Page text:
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So, back to the living room. Is this weird for you? I have to confess, it’s a little weird for me. But at this point in the blog’s life I figure almost everyone reading has actually been in my living room at some point. And if you haven’t, I should probably have you over soon. Many of you are probably just shocked at how it looks cleaned up. Don’t worry, I didn’t dust. Cause that would be crazy.

Last time we talked a bit about floor planning. Thinking through how you want to use the space and finding furniture that allows that to happen. Now let’s think about how you choose pieces for the space. We’ll start with the TV area. Image

This space needed to provide a lot of seating in a small area, as well as places to set drinks, magazines, etc. My furniture is about half thrifted/craigslist transformations and half new. With the exception of the two Room and Board sofas, none of it was purchased at the same time. Don’t worry about your furniture matching. Think about how you can use it to add layers of interest to the room instead. And in a small space like mine, think about how each piece can both serve double duty. What storage do you need in the space, what tends to accumulate there? This space is by my entry, so I needed it to house shoes, hats and gloves, as well as toys, books and magazines.

When thinking about the furniture you need, think about what shapes are available as well. The sofas are rectangular pieces, as are the shelves on the wall, the console and the room itself. So I looked for a round coffee table to break things up. It’s also great for a small space because it creates a better traffic pattern, no corners to bark shins on when space is tight. Unfortunately its just the right height for a five-year old boy to launch off of when jumping from couch to couch, but there’s only so much you can do about five-year old boys. The console, while still rectangular, brings in some curves as well with the shape of the drawers.

Once you have those set (or once you have part of them set, this is an evolving process) the other items in the space are layered in to add color, pattern and texture. The large painting above the couch is actually a collage Finn made from all of Emmeth’s preschool artwork. Blues and greens were well represented and are two of my favorite colors, so they became part of the color scheme. I wanted to lighten up the heavy brown couches, so I went with the lighter blues in the pillows and rug in this area.  None of the blues “match”, but they are similar in tone and play well together. Don’t think you have to match your sofa just because it’s so large, if I did that I’d end up with far too much dark brown and everything would blend together. Think about what creates interest and work from there.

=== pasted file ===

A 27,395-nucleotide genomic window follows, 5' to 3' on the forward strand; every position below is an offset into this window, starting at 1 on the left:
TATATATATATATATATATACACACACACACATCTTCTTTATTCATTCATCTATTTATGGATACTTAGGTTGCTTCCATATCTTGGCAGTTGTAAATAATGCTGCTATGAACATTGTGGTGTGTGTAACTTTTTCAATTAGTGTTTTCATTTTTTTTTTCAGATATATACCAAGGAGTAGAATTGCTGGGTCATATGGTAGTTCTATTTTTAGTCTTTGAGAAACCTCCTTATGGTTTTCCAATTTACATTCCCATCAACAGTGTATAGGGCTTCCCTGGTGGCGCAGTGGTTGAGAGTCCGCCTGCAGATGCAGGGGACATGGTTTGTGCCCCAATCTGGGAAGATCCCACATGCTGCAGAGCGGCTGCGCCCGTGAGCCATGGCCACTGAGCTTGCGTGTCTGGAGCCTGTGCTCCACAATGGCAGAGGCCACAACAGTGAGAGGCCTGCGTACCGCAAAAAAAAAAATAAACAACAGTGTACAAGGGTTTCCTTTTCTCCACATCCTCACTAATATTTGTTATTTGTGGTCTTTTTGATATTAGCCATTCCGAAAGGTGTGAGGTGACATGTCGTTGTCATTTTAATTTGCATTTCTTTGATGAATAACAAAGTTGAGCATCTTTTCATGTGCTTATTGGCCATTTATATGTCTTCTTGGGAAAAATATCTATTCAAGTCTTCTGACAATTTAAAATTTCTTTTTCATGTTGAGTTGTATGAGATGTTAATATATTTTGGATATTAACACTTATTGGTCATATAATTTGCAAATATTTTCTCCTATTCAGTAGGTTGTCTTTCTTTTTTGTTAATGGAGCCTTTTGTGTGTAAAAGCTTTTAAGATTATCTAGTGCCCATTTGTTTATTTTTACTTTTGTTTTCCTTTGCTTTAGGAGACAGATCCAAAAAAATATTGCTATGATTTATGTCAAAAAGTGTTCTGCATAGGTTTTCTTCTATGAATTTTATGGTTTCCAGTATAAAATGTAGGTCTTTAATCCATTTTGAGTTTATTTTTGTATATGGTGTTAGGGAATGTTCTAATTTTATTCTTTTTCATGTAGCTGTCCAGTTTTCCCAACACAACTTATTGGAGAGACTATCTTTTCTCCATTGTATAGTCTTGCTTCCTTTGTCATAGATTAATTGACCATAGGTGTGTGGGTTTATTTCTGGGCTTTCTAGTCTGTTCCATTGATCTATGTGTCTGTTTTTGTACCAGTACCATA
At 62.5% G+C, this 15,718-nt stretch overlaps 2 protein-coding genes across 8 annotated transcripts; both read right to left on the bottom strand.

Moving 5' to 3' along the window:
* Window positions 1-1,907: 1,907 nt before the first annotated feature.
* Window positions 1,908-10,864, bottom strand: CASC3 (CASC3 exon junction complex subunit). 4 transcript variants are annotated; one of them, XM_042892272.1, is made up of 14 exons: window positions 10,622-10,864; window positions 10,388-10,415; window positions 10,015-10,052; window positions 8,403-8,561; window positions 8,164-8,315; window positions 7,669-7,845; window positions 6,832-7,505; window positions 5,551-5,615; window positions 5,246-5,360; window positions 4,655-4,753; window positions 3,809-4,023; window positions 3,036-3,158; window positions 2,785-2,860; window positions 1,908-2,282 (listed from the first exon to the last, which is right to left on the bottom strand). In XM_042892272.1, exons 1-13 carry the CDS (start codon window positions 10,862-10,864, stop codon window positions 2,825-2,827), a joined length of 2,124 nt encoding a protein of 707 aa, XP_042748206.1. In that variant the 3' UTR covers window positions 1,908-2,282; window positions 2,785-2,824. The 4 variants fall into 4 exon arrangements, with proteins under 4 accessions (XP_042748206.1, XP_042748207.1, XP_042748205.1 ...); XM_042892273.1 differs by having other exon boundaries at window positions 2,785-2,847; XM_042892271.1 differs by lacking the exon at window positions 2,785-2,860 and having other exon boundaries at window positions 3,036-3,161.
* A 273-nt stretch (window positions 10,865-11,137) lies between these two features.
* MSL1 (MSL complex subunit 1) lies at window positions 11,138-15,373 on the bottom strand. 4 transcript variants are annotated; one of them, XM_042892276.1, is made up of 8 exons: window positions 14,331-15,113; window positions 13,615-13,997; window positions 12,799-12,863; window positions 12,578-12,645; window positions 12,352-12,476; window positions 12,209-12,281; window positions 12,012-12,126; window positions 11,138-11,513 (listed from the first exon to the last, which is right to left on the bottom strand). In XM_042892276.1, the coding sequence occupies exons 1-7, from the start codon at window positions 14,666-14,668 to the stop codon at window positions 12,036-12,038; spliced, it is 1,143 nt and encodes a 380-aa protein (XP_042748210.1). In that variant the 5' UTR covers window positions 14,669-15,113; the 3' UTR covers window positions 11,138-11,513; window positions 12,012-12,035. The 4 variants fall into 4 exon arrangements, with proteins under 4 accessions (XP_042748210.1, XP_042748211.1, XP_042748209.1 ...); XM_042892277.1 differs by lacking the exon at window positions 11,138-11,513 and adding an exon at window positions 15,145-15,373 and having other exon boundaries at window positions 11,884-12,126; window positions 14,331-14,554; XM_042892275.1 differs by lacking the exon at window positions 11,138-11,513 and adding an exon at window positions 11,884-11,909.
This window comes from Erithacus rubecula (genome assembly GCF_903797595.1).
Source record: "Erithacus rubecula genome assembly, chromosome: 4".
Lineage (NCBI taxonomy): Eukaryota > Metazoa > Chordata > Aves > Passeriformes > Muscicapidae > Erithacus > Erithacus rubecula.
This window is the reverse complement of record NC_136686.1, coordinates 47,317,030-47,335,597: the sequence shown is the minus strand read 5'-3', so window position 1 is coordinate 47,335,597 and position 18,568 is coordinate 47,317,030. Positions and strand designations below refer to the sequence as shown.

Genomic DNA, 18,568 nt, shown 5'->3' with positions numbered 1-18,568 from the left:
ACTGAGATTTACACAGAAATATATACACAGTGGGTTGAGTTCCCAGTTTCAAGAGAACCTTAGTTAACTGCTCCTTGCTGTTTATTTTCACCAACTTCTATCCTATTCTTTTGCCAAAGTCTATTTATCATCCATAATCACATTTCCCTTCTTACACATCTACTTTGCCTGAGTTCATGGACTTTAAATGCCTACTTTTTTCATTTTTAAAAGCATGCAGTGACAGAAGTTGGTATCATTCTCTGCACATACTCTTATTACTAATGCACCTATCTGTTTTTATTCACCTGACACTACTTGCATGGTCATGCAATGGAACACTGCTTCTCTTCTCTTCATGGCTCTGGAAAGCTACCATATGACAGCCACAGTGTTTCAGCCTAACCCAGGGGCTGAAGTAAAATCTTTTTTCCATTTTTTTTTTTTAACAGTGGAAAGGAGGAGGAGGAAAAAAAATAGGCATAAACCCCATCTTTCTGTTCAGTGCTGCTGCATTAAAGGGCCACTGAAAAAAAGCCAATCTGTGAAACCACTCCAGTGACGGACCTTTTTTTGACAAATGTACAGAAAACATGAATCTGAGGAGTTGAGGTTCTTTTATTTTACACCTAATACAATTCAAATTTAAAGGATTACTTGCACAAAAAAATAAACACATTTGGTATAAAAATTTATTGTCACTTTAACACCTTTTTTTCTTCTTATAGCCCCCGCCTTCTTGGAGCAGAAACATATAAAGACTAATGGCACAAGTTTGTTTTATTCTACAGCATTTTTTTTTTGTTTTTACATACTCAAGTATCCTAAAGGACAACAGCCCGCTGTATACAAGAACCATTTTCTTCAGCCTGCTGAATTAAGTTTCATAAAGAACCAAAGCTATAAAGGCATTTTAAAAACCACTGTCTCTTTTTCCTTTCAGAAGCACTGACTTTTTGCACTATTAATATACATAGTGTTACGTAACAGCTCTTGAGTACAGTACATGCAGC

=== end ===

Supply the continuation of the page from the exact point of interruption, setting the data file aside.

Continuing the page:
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There is a large window over the console, but it looks directly into my neighbors kitchen. Instead of making the window a focal point, we opted to cover the whole wall with curtains. They’re hung from a copper plumbing pipe, as its impossible to find window hardware that wide. The painting in the middle was a spur of the moment decision, I wanted something large to hang there and hadn’t been able to find anything I liked. We had a canvas and I’d seen a painting in a magazine I liked and thought I could copy. Mine is nowhere near as good, but it works for the space. And if it hadn’t worked, its easy to just paint over the canvas and keep looking. When thinking about art work, I like to choose pieces that add a new dimension to the space. They don’t have to match anything, but you can use them as jumping off points for other items you bring in, thinking about how the eye travels around to each item.

The final part of this section of the room is the wall of shelves. The middle of the room has a partial wall that sticks out about 10 inches into the space on either side (it houses a support beam). Rather than have useless space we opted to fill the wall with shelves and mount the TV. We don’t really need the shelves for storage, I try to keep them fairly open as clutter drives me a little (ok a lot) crazy. They are a great place to introduce more color and texture though and to connect to the artwork and rug to create a cohesive room. I have a green rug on the other side of the room, so I brought a little green on the shelves, mixing it with blue to connect the spaces together. I also have a lot of plants in this space, all chosen for their sculptural shapes. Items are grouped in odd numbers as that’s generally more interesting to the eye.  The items are a mix of personal memories, like the linoleum blocks that Finn carved with our kids images, and items I choose to bring in the colors I wanted to emphasize, like the teal vase with seed pods. The books up top once lived lower, but constantly picking them up off the floor got old. I could probably move them back down now that I no longer live with a toddler.

This was really long and we’re not even all the way through the room. Is this helpful or would you rather just see the pretty pictures and not worry about how it comes together? I tried to answer the question I get when people visit, how do you put everything together? It’s a process, hopefully a fun one. I think we tend to worry too much about making “mistakes”. Save your receipts, live with things for a bit, search new places, sell things on Craigslist if they don’t work.  Again if you’re interested in sources for anything here, check the Pinterest board for details.

cheers!

Kat